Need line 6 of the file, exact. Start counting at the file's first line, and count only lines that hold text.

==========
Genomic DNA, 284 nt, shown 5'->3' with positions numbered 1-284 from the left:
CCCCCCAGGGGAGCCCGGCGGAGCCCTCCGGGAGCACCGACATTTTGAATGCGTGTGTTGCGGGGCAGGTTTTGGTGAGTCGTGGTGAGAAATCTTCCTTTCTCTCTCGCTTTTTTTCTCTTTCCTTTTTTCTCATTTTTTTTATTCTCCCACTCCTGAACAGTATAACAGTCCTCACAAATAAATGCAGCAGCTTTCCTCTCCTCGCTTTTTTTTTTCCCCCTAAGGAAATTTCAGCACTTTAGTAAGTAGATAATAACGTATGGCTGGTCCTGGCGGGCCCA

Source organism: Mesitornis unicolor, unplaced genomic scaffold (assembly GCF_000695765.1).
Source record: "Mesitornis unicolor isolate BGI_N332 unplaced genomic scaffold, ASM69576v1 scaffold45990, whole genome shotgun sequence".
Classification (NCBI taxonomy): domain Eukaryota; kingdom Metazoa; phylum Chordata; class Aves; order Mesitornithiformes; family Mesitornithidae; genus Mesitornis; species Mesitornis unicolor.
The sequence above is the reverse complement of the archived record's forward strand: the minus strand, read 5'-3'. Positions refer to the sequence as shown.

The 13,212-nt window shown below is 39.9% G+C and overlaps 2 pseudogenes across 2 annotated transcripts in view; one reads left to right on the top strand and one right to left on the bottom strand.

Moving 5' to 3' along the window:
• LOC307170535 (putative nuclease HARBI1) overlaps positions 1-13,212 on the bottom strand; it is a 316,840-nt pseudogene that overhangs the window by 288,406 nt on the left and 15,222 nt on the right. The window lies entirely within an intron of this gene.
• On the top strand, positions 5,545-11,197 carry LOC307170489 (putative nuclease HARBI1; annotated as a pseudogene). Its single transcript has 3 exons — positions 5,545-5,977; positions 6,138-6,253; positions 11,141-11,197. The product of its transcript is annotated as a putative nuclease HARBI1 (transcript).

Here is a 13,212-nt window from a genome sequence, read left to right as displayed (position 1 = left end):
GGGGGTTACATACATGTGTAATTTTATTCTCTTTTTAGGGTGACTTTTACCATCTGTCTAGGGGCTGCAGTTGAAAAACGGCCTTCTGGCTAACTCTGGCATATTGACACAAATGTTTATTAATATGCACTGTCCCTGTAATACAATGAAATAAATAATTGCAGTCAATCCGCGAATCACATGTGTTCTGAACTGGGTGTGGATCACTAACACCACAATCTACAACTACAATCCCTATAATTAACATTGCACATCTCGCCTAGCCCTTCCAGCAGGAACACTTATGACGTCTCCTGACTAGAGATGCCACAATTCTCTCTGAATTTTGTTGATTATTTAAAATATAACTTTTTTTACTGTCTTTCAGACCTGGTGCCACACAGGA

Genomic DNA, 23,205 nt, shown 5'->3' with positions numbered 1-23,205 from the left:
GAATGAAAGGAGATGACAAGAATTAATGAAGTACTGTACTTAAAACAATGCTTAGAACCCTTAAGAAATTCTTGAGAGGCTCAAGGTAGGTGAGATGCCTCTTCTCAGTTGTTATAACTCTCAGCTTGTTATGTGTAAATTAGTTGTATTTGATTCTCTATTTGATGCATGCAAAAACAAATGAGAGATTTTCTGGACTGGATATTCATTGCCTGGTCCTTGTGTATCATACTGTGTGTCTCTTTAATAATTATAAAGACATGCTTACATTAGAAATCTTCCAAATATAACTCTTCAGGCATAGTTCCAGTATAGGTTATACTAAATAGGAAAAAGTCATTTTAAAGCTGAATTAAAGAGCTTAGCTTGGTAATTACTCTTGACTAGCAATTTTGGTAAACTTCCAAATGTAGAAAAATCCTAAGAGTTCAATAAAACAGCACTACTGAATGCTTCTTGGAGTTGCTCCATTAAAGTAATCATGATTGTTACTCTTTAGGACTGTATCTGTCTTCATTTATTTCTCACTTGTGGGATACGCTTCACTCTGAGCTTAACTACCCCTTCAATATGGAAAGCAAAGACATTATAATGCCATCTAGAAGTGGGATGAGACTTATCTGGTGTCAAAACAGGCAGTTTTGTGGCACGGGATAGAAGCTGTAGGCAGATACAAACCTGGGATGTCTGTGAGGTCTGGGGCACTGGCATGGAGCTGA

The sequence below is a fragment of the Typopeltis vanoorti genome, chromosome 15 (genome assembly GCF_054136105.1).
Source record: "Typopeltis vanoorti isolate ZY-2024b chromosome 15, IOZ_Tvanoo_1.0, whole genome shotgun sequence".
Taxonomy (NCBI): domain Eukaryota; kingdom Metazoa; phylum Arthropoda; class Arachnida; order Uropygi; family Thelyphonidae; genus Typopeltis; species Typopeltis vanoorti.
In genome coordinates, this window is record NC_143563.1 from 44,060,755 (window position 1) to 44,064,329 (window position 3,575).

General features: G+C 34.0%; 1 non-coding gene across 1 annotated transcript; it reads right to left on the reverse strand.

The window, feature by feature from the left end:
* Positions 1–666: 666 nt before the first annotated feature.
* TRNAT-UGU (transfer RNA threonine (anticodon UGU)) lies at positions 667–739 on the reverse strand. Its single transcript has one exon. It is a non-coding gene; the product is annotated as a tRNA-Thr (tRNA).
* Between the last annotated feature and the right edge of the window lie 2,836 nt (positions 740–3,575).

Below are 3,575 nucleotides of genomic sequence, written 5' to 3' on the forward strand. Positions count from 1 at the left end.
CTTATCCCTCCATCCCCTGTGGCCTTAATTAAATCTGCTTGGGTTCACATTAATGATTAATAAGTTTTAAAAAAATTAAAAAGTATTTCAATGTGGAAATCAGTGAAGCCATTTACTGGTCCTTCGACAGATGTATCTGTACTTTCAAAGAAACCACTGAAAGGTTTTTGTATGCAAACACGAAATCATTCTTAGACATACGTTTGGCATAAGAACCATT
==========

The sequence above is the reverse complement of the archived record's forward strand: the minus strand, read 5'-3'. Positions refer to the sequence as shown.